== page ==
By Frank Hamilton Cushing
With annotations and supplemental material by Mark Bahti
Publisher: KC Publications
Expanded Edition, 1999, first printing, softcover, 48 pages. Illustrated in color
From the Inside Cover:
Over 9,000 Zuni (who call themselves the A:shiwi) live on their reservation in western New Mexico. A Pueblo people, they speak a language unrelated to any other in the greater Southwest.
The animal carvings we call fetishes are one element of a complex, interconnected religion involving 6 sects (one of which includes 12 curing societies; another is responsible for 12 priesthoods), each with its own calendar, priests, and religious observances.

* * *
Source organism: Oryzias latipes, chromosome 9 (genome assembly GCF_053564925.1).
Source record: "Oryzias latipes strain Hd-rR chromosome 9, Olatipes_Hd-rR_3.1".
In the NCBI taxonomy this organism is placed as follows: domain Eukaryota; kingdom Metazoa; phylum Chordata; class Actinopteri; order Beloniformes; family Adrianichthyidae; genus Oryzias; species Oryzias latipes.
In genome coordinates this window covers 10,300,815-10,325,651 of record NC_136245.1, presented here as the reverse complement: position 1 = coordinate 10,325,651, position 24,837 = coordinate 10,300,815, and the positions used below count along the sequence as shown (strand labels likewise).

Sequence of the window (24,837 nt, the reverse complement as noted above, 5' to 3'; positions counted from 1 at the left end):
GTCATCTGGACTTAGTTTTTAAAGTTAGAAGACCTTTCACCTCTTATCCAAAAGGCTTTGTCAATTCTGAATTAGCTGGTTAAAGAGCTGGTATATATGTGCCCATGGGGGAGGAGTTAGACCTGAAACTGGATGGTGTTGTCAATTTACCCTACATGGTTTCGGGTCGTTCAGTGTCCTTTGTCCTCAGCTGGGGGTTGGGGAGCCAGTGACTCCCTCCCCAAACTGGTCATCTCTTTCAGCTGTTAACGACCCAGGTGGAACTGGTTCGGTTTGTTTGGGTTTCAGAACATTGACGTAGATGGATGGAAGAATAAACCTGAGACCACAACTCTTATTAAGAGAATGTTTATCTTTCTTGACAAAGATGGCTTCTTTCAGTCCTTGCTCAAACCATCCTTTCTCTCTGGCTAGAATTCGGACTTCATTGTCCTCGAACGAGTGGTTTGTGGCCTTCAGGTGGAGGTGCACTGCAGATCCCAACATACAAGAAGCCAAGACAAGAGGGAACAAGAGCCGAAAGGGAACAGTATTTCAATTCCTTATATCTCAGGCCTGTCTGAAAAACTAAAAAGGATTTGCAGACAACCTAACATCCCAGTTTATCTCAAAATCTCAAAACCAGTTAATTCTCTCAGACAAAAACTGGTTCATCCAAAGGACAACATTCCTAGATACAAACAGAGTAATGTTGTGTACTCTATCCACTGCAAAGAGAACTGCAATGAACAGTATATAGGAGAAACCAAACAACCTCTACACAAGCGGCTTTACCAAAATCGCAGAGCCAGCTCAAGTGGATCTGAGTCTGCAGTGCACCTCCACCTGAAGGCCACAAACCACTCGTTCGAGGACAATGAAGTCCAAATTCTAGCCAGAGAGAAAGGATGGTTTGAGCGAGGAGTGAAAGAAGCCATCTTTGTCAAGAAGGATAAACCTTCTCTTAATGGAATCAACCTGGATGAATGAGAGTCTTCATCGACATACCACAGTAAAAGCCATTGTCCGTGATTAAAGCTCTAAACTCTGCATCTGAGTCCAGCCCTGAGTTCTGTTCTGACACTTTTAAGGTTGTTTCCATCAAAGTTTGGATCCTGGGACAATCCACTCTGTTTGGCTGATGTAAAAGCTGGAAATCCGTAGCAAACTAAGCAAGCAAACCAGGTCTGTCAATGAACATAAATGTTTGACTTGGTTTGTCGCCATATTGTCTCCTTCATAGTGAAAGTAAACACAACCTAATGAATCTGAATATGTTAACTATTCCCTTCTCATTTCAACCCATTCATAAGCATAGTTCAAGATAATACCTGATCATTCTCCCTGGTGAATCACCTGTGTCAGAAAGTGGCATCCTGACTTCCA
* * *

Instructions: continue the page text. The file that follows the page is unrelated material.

Since their first encounter with Europeans in 1539, the Zuni have attempted to defend and protect their way of life. Beginning in the late 1800s, they have been the focus of considerable interest from ethnologists as well as tourists, forcing them to seek new ways in which to adapt the non-Zuni world while protecting their culture and its fundamental values.
All tribes in the Southwest make and use fetishes but the Pueblo Indians have developed them to the greatest degree. Of the Pueblo tribes, the Zuni have the reputation for being the most skillful at carving them. For this reason the Zunis are looked to as a source for personal charms and amulets by members of other tribes.